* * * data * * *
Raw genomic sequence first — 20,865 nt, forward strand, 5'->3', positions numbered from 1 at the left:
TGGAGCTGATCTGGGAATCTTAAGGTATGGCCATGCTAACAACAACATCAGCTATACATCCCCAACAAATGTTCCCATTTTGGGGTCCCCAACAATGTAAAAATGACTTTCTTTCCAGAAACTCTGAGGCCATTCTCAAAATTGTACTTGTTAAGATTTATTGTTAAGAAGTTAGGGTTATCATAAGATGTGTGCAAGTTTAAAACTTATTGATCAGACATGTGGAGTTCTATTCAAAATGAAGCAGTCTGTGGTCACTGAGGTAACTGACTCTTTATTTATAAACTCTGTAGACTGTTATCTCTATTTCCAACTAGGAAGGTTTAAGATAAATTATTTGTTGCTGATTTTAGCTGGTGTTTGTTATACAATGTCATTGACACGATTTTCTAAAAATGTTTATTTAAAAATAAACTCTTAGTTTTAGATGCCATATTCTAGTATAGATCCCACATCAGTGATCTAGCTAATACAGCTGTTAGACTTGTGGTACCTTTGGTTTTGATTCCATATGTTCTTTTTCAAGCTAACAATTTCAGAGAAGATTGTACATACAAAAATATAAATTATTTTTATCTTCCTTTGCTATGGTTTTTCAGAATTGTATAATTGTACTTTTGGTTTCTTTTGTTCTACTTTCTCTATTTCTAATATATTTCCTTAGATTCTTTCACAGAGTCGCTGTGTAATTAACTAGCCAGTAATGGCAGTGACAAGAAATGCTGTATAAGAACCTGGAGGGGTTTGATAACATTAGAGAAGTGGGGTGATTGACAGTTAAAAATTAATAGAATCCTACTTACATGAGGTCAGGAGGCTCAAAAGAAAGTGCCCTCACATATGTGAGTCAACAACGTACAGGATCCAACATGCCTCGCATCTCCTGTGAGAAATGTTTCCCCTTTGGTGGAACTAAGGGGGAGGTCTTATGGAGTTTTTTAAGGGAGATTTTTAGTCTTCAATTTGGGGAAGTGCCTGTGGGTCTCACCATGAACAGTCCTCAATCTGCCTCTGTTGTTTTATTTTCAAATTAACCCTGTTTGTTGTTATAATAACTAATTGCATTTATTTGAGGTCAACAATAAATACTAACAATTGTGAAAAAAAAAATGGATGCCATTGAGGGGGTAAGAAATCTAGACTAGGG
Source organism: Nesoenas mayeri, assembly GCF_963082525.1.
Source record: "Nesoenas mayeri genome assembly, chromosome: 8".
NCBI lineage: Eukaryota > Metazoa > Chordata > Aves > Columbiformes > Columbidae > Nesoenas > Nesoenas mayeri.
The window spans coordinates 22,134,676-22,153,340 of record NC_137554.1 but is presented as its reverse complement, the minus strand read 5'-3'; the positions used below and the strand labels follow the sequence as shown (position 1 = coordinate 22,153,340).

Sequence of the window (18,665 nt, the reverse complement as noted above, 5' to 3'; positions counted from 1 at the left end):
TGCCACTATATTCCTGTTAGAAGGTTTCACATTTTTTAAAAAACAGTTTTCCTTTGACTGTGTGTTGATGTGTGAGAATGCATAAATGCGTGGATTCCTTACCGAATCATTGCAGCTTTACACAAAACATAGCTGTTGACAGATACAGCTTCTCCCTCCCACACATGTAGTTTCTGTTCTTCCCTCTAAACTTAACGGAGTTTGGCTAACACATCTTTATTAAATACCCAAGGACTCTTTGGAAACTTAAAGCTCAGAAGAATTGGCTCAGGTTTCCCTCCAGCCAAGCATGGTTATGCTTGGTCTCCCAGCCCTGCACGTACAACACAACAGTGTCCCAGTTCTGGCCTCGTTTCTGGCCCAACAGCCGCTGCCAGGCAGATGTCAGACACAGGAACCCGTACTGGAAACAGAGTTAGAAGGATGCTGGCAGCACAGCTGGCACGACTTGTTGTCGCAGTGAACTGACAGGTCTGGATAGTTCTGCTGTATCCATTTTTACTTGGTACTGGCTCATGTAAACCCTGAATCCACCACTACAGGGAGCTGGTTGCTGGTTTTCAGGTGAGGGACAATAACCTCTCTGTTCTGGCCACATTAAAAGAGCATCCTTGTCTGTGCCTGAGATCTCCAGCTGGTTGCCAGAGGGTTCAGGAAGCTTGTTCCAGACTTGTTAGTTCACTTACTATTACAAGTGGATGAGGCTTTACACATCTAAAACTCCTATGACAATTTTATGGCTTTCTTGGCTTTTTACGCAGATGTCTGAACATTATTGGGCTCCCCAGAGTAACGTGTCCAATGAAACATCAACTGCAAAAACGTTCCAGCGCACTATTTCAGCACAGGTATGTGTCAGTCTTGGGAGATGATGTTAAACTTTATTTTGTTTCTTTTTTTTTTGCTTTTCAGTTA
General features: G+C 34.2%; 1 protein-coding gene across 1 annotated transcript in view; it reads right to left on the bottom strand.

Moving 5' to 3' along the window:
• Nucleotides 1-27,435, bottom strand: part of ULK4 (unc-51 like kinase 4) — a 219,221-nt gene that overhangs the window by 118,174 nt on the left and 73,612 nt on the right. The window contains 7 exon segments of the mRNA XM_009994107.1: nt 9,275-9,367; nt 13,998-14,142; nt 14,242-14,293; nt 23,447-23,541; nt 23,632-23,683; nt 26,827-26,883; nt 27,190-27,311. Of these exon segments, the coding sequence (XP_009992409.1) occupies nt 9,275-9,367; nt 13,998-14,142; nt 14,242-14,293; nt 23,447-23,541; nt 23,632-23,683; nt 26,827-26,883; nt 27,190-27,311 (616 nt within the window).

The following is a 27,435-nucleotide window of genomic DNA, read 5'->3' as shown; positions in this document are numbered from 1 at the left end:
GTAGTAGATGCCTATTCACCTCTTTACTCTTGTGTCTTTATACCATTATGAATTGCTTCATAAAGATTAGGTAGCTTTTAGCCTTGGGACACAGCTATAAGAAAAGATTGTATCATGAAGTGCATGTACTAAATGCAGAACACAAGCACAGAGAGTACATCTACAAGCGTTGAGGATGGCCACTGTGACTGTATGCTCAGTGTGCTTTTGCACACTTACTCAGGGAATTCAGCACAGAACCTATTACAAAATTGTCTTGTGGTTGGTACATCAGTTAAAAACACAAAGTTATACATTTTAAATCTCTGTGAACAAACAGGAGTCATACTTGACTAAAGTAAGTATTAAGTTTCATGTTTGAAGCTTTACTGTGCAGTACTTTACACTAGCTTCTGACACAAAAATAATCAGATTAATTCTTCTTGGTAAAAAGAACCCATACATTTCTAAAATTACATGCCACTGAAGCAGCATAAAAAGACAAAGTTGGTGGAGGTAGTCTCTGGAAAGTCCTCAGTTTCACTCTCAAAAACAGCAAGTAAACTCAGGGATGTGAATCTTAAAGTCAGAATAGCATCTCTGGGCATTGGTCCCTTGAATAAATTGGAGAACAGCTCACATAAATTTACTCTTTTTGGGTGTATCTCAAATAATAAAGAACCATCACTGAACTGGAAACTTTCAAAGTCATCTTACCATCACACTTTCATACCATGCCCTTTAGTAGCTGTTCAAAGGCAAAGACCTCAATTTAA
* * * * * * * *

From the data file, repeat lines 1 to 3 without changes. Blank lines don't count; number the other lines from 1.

Raw genomic sequence first — 20,865 nt, forward strand, 5'->3', positions numbered from 1 at the left:
TGGAGCTGATCTGGGAATCTTAAGGTATGGCCATGCTAACAACAACATCAGCTATACATCCCCAACAAATGTTCCCATTTTGGGGTCCCCAACAATGTAAAAATGACTTTCTTTCCAGAAACTCTGAGGCCATTCTCAAAATTGTACTTGTTAAGATTTATTGTTAAGAAGTTAGGGTTATCATAAGATGTGTGCAAGTTTAAAACTTATTGATCAGACATGTGGAGTTCTATTCAAAATGAAGCAGTCTGTGGTCACTGAGGTAACTGACTCTTTATTTATAAACTCTGTAGACTGTTATCTCTATTTCCAACTAGGAAGGTTTAAGATAAATTATTTGTTGCTGATTTTAGCTGGTGTTTGTTATACAATGTCATTGACACGATTTTCTAAAAATGTTTATTTAAAAATAAACTCTTAGTTTTAGATGCCATATTCTAGTATAGATCCCACATCAGTGATCTAGCTAATACAGCTGTTAGACTTGTGGTACCTTTGGTTTTGATTCCATATGTTCTTTTTCAAGCTAACAATTTCAGAGAAGATTGTACATACAAAAATATAAATTATTTTTATCTTCCTTTGCTATGGTTTTTCAGAATTGTATAATTGTACTTTTGGTTTCTTTTGTTCTACTTTCTCTATTTCTAATATATTTCCTTAGATTCTTTCACAGAGTCGCTGTGTAATTAACTAGCCAGTAATGGCAGTGACAAGAAATGCTGTATAAGAACCTGGAGGGGTTTGATAACATTAGAGAAGTGGGGTGATTGACAGTTAAAAATTAATAGAATCCTACTTACATGAGGTCAGGAGGCTCAAAAGAAAGTGCCCTCACATATGTGAGTCAACAACGTACAGGATCCAACATGCCTCGCATCTCCTGTGAGAAATGTTTCCCCTTTGGTGGAACTAAGGGGGAGGTCTTATGGAGTTTTTTAAGGGAGATTTTTAGTCTTCAATTTGGGGAAGTGCCTGTGGGTCTCACCATGAACAGTCCTCAATCTGCCTCTGTTGTTTTATTTTCAAATTAACCCTGTTTGTTGTTATAATAACTAATTGCATTTATTTGAGGTCAACAATAAATACTAACAATTGTGAAAAAAAAAATGGATGCCATTGAGGGGGTAAGAAATCTAGACTAGGG
Source organism: Nesoenas mayeri, assembly GCF_963082525.1.